you were confirmed you would try to go hunting, something you've never done before. you make good on that and made a comment that at least it brought into your own experience. had to think about the experiences of their other-- of the other justice and how that interplay makes you work together most days as a team but some days as a team that doesn't always get along. >> well i will tell you have the hunting thing came about. when i was going through the confirmation process in addition to the hearings that everyone sees, you spend a lot of time going from office to office-- office to office talking one-on-one with senators . sometimes one-on-one and sometimes with their stuff.
everybody thinks number one is how many times are you asked about abortion, people can't ask you questions. they know that they can't do that so they try to find different ways of exploring the same areas. i went to 82 with these courtesy visits and one after another after another democrats and republicans, people would say do you own any guns? i would say no.
has anyone in your family ever owned any guns? i would say no. >> have you ever hunted? no i haven't. >> anyone in your family hunt? >> no. >> to any of your friends hunt? it was really pretty pathetic. i was talking to one of the senators from ohio-- i'm sorry, idaho. >> he had a ranch and used to hunt a lot. he was telling me about hunting but was telling me in a serious way that i completely respected about how important this was to the people he represented and there was a concern that i could never understand the culture in the lives of the people in his state.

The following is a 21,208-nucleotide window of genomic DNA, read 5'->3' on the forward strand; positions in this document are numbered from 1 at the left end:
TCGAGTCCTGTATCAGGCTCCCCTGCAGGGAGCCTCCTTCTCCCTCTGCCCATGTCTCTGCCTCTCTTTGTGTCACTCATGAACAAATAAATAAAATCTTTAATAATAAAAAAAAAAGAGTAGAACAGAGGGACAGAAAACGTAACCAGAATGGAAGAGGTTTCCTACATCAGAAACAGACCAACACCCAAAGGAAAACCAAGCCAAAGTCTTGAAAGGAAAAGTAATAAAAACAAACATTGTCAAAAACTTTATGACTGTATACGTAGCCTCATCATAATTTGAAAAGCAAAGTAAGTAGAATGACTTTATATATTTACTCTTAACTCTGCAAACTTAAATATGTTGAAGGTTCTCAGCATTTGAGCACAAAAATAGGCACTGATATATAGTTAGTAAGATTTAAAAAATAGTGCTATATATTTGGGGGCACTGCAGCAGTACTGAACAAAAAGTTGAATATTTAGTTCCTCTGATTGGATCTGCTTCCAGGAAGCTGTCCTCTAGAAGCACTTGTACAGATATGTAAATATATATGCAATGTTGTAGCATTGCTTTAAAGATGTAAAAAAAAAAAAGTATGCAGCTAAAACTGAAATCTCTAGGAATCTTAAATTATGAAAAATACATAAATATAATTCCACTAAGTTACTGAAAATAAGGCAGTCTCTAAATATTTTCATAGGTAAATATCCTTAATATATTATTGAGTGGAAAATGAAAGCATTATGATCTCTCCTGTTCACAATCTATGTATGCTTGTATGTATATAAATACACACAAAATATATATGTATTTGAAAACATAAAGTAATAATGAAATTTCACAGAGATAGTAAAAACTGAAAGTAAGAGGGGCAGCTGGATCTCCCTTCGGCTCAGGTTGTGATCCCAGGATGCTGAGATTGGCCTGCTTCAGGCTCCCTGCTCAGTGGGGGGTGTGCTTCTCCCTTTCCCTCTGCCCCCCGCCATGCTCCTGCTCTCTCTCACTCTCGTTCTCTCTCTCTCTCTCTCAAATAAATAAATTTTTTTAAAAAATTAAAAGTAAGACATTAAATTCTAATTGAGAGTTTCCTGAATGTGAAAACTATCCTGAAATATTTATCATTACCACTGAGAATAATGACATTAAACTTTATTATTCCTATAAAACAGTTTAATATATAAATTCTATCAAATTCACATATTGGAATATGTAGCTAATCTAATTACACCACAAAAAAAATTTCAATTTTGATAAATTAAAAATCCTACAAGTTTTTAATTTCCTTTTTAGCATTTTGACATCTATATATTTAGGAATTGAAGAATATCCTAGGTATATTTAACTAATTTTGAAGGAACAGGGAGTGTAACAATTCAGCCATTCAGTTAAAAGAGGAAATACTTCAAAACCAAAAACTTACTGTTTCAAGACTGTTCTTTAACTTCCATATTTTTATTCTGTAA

i said senator., i grew up in the middle of new york city. this isn't what we did on the weekends. but i completely understand what you are saying. it was an experience i had not have the opportunity to have but if you would invite me to your ranch i would love to go hunting with you. this look of abject horror came over him and the white house said next to me is just going to disappear from this sofa. i realized i had gone too far. i said i didn't mean to invite myself to idaho but i will tell you what. i will make your promise and this was literally the only promise that i made in 82 courtesy visits.
if i'm lucky enough to be confirmed, i will ask justice scalia to take me hunting. when i got to the point-- to the court, i told the whole story to justice scalia who, among his other gifts, has a wonderful sense of humor. he just cracked it up and said okay, we are on it. he took me to his gun club and he taught me to shoot and he taught me gun safety and everything i needed to know. and then he's a very generous man as well. he had hunting buddies who they had been hunting together for years and the last thing they wanted was me tagging along with them. but, they invited me all the time and i went two or three times a year with members of his family and friends of his. mostly we shot birds in